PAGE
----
Tagged / conference

Presentation PhD student Jib Acharya in Liverpool

Jib LJMU 2016Mr. Jib Acharya (FHSS) gave an interesting presentation yesterday about the qualitative research findings of his PhD at Liverpool John Moores University.  Jib’s PhD research focused on the knowledge, attitudes and beliefs of poor women in Nepal about healthy eating and the study also identifies major food barriers.

His mixed-methods approach combines a quantitative questionnaire survey with qualitative research. Jib’s research project is supervised by Dr. Jane Murphy, Dr. Martin Hind and Prof. Edwin van Teijlingen. Some of the preliminary findings of this FHSS thesis have already been published in two scientific journals [1-2].

References:

  1. Acharya, J., van Teijlingen, E., Murphy, J., Hind, M. (2015) Assessment of knowledge, beliefs and attitudes towards healthy diet among mothers in Kaski, Nepal, Participation 17(16): 61-72.
  2. Acharya, J., van Teijlingen, E., Murphy, J., Hind, M. (2015) Study of nutritional problems in preschool aged children in Kaski District in Nepal, Journal of Multidisciplinary Research in Healthcare 1(2): 97-118. http://dspace.chitkara.edu.in/jspui/bitstream/1/560/1/12007_JMRH_Acharya.

Why editorials?

Zika editorial 2016BU academics are editors on a wide range of scientific journals.  As editors we often write editorials for academic journals which have a number of specific functions.  It is a key means of communication between the editor(s) and the journal’s readership.  It is also vehicle to highlight topical academic and political issues related to the journal and the discipline(s) it represents. JAM June 2016 editorial

Earlier this week the latest issue of the Journal of Asian Midwives came out with an editorial which is an illustration of the first point giving information to the readers [1].  The topics addressed in this editorial included the announcement that this new journal was now indexed in the CINAHL Database, a recent major international conference in the field and a call for the forthcoming 2017 ICM (Internation Confederation of Midwives) tri-annual conference.  Today saw the publication of an editorial on the Zika virus and its potential impact in Nepal in the journal Medical Science [2].   This guest editorial co-written by BU’s Visiting Faculties Dr. Brijesh Sathian and Prof. Padam Simkhada with Prof. Edwin van Teijlingen (Centre for Midwifery, Maternal & Perinatal Health) calls for action in Nepal.  A country where malaria is endemic. The Zika virus uses mosquitoes like the ones spreading Dengue fever and malaria.  Zika is a virus we do not wish to see spreading in countries where malaria is already rife.  The editorial warns that precautionary measures are needed to prevent a Zika outbreak as the spread of the virus to the country seems inevitable, the only uncertainty is when it will be arriving.

Both journals are Open Access which means these editorials can be read by anybody with internet access free of charge.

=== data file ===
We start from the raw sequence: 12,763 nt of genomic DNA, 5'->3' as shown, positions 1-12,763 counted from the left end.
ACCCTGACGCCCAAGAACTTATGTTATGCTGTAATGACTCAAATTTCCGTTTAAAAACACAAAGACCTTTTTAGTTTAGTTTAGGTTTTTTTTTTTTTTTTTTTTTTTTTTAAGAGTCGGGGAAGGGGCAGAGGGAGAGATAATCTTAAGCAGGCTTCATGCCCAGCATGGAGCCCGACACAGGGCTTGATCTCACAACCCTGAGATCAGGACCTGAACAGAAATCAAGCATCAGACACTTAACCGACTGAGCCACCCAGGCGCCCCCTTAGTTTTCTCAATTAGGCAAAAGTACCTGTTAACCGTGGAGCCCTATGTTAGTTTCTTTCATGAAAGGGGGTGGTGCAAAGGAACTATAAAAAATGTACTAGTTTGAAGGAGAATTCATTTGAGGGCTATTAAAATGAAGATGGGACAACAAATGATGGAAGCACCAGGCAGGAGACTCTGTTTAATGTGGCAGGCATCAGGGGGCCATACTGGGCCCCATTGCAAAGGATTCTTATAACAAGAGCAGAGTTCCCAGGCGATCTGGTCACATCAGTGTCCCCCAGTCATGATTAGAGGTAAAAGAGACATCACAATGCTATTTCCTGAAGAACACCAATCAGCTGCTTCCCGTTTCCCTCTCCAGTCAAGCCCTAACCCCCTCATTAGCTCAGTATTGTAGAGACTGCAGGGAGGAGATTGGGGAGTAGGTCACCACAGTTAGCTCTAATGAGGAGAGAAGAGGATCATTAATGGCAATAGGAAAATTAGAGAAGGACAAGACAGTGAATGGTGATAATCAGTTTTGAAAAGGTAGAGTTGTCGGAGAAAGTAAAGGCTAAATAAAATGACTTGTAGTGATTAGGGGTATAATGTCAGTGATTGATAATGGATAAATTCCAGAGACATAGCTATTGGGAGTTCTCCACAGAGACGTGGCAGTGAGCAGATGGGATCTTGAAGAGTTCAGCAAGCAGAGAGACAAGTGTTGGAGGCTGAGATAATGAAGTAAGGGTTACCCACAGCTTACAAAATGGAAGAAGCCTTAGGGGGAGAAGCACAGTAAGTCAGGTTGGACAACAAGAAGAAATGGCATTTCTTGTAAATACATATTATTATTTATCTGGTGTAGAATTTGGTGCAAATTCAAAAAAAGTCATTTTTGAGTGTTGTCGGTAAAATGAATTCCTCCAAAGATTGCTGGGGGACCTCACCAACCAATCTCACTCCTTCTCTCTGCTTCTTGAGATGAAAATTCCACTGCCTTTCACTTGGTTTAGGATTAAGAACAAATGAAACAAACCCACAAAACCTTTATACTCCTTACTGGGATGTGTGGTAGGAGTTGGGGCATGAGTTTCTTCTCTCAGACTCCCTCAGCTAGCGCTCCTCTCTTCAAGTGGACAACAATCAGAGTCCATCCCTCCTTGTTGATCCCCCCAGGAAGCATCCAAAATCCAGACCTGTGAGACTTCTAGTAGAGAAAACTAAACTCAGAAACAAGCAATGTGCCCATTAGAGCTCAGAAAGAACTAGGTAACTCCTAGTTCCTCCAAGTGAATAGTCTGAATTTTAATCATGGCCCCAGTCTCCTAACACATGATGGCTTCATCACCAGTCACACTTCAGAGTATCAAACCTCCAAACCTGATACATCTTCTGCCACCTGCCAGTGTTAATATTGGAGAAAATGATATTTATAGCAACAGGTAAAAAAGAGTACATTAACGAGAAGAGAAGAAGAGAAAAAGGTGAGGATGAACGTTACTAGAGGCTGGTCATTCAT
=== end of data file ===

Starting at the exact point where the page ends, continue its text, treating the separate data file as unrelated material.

References:

  1. Jan, R., van Teijlingen, E. (2016) Editorial JAM June 2016, Journal of Asian Midwives 3(1):1. http://ecommons.aku.edu/jam/vol3/iss1/1/
  2. van Teijlingen, E., Sathian, B., & Simkhada, P. (2016). Zika & Nepal: a far greater risk for its population than to individuals. Medical Science 4(2): 312-313. http://www.pubmedhouse.com/journals/ms/articles/1064/PMHID1064.pdf

 

International Conference “Traditional, Complementary and Alternative Medicine: History vs. Modernity”

Call for Papers for the International Conference “Traditional, Complementary and Alternative Medicine(s): History vs. Modernity”, to be held in Warsaw on 4-5 November 2016. The deadline for submitting abstracts is 30 June 2016. Papers presented at the conference will be published in a collected volume.

The conference keynote speaker is Dr. Joana Almeida (University of London), the author of Towards the camisation of health? The countervailing power of CAM in relation to the Portuguese mainstream healthcare system.


For more information, please visit the conference website at www.tcam.conf.irf-network.org.

BU to host National Undergraduate Research Conference in April 2017

BCUR17

Bournemouth University is getting ready to host the 7th BCUR (British Conference in Undergraduate Research) on April 25-26 2017. Previous hosts include: University of Central Lancashire (2011), University of Warwick (2012), Plymouth University (2013), University of Nottingham (2014), University of Winchester (2015), and in 2016 Manchester Metropolitan University. BU has had representation at each of these gatherings previously, and is looking forward to hosting in 2017. At the last gathering in Manchester, the faculty of Management, SciTech and HSS all had undergraduate student abstracts accepted, profiling their research by way of poster session or oral presentations.

Two students who participated at the March 2016 conference in Manchester took a lot away from the enhanced learning experience the conference offered.